Throughout the one or two projects, collect information through regular meetings and written updates about issues like communication barriers and workflow bottlenecks and how or if they get resolved. Talk to team leads, developers, and anyone associated with the project about the experience of having a security champion on the team. Then, iterate on the feedback for the next one or two projects. 

Starting small will help ensure the success of security champions and scale security practices throughout the company.

How to identify your security champions

The OWASP Security Champions Playbook has six points to follow when selecting security champions:

  • Identify the right teams – Based on your company structure, does it make more sense to have one team for the entire organization or individual teams for each department?
  • Define the role – To start, figure out where security challenges are most significant in your company and where security champions will be most, then define their duties.
  • Nominate prospective champions – This is most likely a voluntary position, so you can ask for volunteers or team members to nominate their peers. Include technical and management representatives with an interest or competency in cybersecurity.
  • Communication channels – In addition to regular meetings with each other and the security team, ensure security champions have open communication lines between each other and the security team. A dedicated Slack channel or Confluence page might be beneficial depending on company communication tools.
  • Knowledge base – From meeting notes to retrospectives to best practices, keep track of information and build a library of internal security protocols that security champions, the security team, can reference, and the company. 
  • Maintain interest – Keep things interesting for security champions with regular training opportunities and information sharing. Cybersecurity changes, so keeping security champions abreast of new threats and techniques will help maintain their interest.

Your security champions -whether it’s one person representing the company or a team of people – should meet OWASP’s playbook recommendations. 

One more essential ingredient: team player

Security champions don’t have to be members of the company’s leadership team but should demonstrate leadership skills since they are tasked with helping others follow security best practices. 

When searching for security champions, look for someone with a proven interest in cybersecurity. They may have volunteered to assist with audits, regularly recognize and report potential attacks, or always participate in the company phishing competition. Potential security champions should also demonstrate good people and communication skills, as they will be mentoring other employees and leading security awareness training.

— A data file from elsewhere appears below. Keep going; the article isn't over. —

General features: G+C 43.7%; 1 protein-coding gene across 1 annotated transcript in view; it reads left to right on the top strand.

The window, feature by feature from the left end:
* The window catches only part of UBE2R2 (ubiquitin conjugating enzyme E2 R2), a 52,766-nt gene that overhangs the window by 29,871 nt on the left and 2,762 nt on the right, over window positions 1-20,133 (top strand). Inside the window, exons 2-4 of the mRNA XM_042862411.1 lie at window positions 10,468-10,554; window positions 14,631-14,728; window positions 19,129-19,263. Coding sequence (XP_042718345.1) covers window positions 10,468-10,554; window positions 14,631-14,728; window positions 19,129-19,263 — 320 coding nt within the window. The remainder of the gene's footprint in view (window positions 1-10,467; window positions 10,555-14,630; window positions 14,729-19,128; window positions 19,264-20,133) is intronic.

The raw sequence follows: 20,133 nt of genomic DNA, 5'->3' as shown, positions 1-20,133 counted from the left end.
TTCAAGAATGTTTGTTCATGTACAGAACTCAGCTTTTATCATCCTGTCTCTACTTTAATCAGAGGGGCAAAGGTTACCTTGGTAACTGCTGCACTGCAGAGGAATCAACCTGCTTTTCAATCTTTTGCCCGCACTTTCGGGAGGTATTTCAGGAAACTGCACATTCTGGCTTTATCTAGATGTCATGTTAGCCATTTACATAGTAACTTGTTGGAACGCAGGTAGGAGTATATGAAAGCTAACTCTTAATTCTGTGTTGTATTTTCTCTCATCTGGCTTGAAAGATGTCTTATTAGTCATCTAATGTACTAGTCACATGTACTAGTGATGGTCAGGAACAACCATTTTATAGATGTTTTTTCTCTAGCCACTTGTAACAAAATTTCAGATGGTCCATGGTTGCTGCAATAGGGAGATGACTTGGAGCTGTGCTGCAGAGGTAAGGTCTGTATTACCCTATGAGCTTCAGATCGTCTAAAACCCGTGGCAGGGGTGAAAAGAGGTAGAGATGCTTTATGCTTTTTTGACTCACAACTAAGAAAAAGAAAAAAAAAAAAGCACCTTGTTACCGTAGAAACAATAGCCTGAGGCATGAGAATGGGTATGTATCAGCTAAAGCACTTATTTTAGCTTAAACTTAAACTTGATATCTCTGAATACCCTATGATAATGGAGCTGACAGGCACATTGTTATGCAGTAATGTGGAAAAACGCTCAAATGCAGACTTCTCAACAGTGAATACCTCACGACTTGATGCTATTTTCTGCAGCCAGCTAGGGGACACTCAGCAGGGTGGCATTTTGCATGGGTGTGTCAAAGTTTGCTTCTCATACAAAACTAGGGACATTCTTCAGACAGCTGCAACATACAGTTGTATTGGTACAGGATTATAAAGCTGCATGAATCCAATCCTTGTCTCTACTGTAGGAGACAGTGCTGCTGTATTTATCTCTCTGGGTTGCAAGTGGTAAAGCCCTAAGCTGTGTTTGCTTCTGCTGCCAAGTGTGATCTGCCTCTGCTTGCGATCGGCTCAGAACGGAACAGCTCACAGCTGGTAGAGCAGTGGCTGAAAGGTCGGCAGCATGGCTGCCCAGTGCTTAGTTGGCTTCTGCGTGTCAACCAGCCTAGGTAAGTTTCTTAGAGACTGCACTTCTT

Benefits of formalizing a security champion program

A formalized security champions program bridges the gap between security and development teams. Remember that security is not a one-off thing but a continuous process. As such, a formal security champions program helps weave security practices into the fabric of software development and the company.=

While different teams will have different motivations and benefits they want from a security champions program, a common goal is to reduce issues and overall risk of the applications they’re building. Formalizing a program is one way to reach that goal since it creates a focal point for training and educating all developers, not just those on the trial projects. 

Having developers teach developers is more successful than just yearly training from the security team. Why? Because developers teaching developers helps to integrate secure development techniques, making development teams more self-sufficient and security-minded during the SDLC.

A formal program also creates career growth opportunities, which helps retain employees. Developers acquire a vast amount of knowledge while working at your company, and when they leave for new opportunities, there can be gaps in that knowledge. A security champions program presents additional opportunities in-house for those that are passionate about security.